After years of radical feminism, men are shamed for seeking to take up leadership and authority in their families and in the Church. It starts early. Any normal boy is full of spit and vinegar, is aggressive, competitive, and anxious to test his wings. But many boys are scolded, punished, and even medicated for these normal tendencies. They are told to behave more like girls and to learn to be nicer and to get along, etc. It will be granted that limits are necessary, but the tendency for boys to roughhouse is normal. The scolding and “socializing” to more feminine traits continues apace into early adulthood. And then there are other cultural phenomena such as the slew of “Men are stupid” commercials, etc.
Though many in past decades have sought to describe the Church as “male-dominated,” nothing could be further from the truth. Most parish leadership structures are dominated by women. And women do fine work. But the Church has done a very poor job of engaging men as men and equipping them to be strong husbands, fathers, and priests. Virtues related to bold leadership and the effective use of authority are in short supply whereas other virtues such as collaboration, listening, empathy, and understanding are overemphasized.
This lack of balance, wherein traditionally manly virtues are downplayed—even shamed—has led many men to become disengaged from the Church.
Despite the good intentions of some in spreading the Gospel. Sometimes it can go totally awry with proselytism in the pejorative sense. Case in point:
Sioux Falls officials could face a cloudy legal fight over a dispute about religious artwork that students painted on two city-owned snowplows despite a disclaimer that is being added to the plows.
City officials said the disclaimer would be attached to the 27 student-decorated snowplows to show the city isn’t endorsing a particular point of view, but the message doesn’t appear to be enough to satisfy the concerns of the artwork’s critics, the Argus Leader reported Sunday.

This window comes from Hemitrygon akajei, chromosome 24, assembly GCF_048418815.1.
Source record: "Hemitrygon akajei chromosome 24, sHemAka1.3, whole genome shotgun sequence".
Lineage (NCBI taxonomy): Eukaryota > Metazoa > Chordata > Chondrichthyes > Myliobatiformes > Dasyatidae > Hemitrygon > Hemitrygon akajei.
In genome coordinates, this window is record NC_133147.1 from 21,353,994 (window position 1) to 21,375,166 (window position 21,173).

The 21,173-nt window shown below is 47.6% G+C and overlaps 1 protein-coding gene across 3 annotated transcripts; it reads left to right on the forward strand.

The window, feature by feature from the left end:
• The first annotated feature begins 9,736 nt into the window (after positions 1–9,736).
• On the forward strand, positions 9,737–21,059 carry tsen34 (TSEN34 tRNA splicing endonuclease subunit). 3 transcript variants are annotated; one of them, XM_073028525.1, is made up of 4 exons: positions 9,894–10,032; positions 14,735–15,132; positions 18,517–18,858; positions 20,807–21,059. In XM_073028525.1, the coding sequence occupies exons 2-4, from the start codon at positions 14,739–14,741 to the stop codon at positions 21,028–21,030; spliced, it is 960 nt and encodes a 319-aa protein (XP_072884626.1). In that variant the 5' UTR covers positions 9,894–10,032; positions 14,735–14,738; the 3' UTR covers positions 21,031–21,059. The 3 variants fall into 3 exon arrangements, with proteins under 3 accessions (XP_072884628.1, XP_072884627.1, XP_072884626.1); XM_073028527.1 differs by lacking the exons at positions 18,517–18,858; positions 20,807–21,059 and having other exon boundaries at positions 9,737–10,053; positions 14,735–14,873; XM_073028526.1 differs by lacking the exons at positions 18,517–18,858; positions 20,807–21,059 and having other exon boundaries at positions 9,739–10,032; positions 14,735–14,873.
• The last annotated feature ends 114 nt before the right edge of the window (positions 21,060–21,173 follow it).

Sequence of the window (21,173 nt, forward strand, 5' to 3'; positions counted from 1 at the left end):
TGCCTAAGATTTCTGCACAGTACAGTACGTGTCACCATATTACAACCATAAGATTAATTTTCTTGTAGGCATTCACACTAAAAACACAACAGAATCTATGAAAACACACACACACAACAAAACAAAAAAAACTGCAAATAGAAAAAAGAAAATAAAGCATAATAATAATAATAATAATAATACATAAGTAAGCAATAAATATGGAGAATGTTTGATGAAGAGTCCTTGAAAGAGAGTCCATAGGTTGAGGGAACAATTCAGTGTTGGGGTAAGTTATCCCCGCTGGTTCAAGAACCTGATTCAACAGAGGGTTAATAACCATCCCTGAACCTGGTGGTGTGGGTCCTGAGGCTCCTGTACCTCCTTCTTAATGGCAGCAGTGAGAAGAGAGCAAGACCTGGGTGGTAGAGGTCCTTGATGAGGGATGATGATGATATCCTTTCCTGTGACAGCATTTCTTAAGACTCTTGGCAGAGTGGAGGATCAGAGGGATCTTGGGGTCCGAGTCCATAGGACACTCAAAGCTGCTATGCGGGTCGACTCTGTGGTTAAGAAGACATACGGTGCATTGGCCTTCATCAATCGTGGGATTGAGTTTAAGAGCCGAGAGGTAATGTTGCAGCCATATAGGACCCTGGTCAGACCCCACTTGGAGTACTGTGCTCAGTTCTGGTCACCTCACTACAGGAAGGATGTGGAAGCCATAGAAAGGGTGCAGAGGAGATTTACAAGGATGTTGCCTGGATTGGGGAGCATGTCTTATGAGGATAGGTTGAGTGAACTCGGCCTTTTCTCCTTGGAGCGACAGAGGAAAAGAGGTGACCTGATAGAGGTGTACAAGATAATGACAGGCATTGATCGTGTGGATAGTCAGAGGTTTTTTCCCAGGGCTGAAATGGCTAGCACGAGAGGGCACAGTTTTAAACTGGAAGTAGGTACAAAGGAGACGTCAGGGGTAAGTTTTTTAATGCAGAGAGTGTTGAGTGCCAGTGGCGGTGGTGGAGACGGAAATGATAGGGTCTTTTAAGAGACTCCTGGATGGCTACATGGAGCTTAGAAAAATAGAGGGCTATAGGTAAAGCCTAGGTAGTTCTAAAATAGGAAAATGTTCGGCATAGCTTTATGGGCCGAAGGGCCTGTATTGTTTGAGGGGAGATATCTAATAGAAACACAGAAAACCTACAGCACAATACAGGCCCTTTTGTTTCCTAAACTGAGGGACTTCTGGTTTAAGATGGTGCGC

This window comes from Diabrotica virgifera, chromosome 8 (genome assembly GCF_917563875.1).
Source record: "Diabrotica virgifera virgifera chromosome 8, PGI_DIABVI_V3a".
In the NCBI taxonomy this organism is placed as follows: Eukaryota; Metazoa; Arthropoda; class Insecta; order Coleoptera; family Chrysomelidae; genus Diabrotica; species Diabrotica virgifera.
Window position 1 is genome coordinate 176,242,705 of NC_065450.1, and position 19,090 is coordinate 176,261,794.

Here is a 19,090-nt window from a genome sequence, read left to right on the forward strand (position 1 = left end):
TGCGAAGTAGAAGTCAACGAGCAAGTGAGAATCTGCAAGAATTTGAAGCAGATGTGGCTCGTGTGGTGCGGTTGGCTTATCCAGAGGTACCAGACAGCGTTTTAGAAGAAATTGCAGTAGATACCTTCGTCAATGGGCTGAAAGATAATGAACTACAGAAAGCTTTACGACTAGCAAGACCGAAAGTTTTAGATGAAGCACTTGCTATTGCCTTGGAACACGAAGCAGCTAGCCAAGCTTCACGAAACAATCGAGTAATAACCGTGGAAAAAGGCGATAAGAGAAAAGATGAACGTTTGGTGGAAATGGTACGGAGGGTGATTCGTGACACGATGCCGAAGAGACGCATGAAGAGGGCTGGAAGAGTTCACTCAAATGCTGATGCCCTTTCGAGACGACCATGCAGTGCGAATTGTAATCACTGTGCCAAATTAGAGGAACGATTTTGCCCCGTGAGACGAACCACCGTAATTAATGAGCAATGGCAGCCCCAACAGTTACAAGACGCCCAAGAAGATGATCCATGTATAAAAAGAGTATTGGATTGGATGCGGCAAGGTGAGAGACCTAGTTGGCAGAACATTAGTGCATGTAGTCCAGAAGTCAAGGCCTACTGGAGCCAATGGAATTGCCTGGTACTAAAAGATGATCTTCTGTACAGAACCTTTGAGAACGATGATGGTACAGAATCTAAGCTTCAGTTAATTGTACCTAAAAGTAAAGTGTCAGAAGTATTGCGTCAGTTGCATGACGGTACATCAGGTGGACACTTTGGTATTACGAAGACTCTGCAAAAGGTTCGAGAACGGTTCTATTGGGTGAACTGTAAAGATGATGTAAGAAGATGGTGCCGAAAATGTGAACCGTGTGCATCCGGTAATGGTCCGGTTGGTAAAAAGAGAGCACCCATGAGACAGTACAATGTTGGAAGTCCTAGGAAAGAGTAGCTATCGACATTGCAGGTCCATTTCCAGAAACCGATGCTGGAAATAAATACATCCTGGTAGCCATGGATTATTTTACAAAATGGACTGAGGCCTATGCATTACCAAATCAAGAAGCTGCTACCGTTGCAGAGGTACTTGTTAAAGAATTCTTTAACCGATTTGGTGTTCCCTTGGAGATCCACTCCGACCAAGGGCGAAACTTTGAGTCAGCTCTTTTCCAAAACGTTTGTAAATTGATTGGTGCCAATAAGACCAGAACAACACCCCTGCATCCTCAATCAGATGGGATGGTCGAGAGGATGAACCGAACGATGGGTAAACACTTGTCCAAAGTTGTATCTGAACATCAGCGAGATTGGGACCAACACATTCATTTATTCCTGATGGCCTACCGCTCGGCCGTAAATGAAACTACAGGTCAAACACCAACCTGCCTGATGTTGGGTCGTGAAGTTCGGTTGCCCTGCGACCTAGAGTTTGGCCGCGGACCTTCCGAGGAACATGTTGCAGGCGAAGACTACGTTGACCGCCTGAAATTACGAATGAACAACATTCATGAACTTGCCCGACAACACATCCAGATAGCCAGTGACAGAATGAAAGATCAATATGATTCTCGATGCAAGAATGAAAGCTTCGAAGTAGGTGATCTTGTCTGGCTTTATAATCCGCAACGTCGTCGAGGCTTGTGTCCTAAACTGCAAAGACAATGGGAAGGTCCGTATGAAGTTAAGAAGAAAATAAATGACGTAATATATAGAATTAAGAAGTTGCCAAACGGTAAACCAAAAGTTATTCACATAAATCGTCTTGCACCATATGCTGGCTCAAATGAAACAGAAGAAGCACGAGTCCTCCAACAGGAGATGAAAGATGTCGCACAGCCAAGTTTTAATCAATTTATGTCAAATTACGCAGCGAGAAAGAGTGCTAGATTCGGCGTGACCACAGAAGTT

Students at Lutheran High School and Sioux Falls Lutheran School painted the plow blades as part of the city’s Paint the Plows program. One blade includes the words “Jesus Christ” and the other “Happy Birthday Jesus.”
The Siouxland Freethinkers complained, arguing the religious artwork on publicly owned vehicles violates the constitutional separation of church and state
… Two days later, Huether and city attorney David Pfeifle announced the disclaimer would be added to all the student-decorated plows.
Part of the disclaimer reads: “Any message or views expressed are not those of the city or endorsed by the city.”
I can feel for the poor atheist who thought at least snow plows were free from religious messages. The forced conversions due to atheists inadvertently seeing such a message on an intimidating machine is proselytism in the worst sense. This is just another sacred plow that must be eliminated. Hopefully the disclaimer will be large enough to prevent accidental conversions.
This version of The Weekly Francis covers material released in the last week from 4 October – 1 November 2014.
The Weekly Francis is a compilation of the Holy Father’s writings, speeches, etc which I also post at Jimmy Akin’s The Weekly Francis. Jimmy Akin came up with this idea when he started “The Weekly Benedict” and I have taken over curation of it.
Since Trent Horn hosts the mostly shows where he answers questions from atheists and considering his last book I thought apologetics regarding this topic was his expertise. I did not know about his years working full-time in the pro-life movement and all that he had learned during those years. He references some of his work during this time and what he had learned from his own mistakes in talking to people.